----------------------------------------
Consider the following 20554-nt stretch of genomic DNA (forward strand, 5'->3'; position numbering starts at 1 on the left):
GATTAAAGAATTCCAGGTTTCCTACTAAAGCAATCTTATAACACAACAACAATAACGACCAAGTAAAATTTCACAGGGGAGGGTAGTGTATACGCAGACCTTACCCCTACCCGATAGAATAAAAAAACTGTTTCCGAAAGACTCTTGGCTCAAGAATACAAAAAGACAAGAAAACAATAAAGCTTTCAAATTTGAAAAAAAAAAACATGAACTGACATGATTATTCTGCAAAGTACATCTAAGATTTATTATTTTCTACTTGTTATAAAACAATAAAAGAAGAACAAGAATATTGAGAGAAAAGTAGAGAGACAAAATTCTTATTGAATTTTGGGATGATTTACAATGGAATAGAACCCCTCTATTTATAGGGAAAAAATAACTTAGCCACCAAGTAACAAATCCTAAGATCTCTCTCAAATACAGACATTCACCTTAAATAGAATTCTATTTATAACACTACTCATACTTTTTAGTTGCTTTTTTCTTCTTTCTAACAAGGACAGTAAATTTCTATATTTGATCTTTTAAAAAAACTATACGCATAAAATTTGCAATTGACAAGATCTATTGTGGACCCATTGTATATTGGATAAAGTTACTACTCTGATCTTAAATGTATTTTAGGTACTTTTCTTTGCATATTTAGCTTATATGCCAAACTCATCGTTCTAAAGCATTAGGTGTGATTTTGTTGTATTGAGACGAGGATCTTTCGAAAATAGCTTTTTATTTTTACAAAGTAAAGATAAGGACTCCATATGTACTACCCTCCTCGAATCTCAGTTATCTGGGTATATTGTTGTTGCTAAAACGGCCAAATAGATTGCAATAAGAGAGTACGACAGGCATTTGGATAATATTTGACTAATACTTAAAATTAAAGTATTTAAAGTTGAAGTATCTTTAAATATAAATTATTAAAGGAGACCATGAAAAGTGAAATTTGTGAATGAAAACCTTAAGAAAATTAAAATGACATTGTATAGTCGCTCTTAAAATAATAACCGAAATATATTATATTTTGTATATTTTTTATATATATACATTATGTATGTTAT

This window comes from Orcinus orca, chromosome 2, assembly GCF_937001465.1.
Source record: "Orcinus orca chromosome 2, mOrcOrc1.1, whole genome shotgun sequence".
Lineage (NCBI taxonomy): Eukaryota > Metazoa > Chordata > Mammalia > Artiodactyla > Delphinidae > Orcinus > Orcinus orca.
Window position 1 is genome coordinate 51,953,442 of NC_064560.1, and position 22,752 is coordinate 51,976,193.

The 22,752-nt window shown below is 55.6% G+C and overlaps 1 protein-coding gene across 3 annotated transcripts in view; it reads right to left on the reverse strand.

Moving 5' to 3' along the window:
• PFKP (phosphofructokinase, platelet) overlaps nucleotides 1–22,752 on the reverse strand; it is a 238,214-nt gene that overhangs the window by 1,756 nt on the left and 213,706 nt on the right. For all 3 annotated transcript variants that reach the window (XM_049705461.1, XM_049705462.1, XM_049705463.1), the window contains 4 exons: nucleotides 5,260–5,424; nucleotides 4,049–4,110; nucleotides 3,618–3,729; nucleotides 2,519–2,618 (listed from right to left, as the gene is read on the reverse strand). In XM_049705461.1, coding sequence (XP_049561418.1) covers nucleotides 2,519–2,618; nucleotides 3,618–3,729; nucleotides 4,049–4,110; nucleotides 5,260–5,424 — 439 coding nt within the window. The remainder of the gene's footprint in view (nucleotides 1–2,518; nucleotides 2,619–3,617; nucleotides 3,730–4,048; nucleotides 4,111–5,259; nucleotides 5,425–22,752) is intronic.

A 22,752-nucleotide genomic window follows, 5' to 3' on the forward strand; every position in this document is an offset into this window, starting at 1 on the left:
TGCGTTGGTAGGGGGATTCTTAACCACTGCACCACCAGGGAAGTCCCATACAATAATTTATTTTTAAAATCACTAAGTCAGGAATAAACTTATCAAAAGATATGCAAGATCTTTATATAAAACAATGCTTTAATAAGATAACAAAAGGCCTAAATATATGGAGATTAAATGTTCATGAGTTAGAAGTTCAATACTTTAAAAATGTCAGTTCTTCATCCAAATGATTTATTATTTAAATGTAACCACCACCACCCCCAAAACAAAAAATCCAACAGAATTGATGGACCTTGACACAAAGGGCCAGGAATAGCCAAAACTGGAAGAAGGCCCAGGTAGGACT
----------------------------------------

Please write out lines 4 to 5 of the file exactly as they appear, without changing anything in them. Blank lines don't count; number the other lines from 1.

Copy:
Source record: "Orcinus orca chromosome 2, mOrcOrc1.1, whole genome shotgun sequence".
Lineage (NCBI taxonomy): Eukaryota > Metazoa > Chordata > Mammalia > Artiodactyla > Delphinidae > Orcinus > Orcinus orca.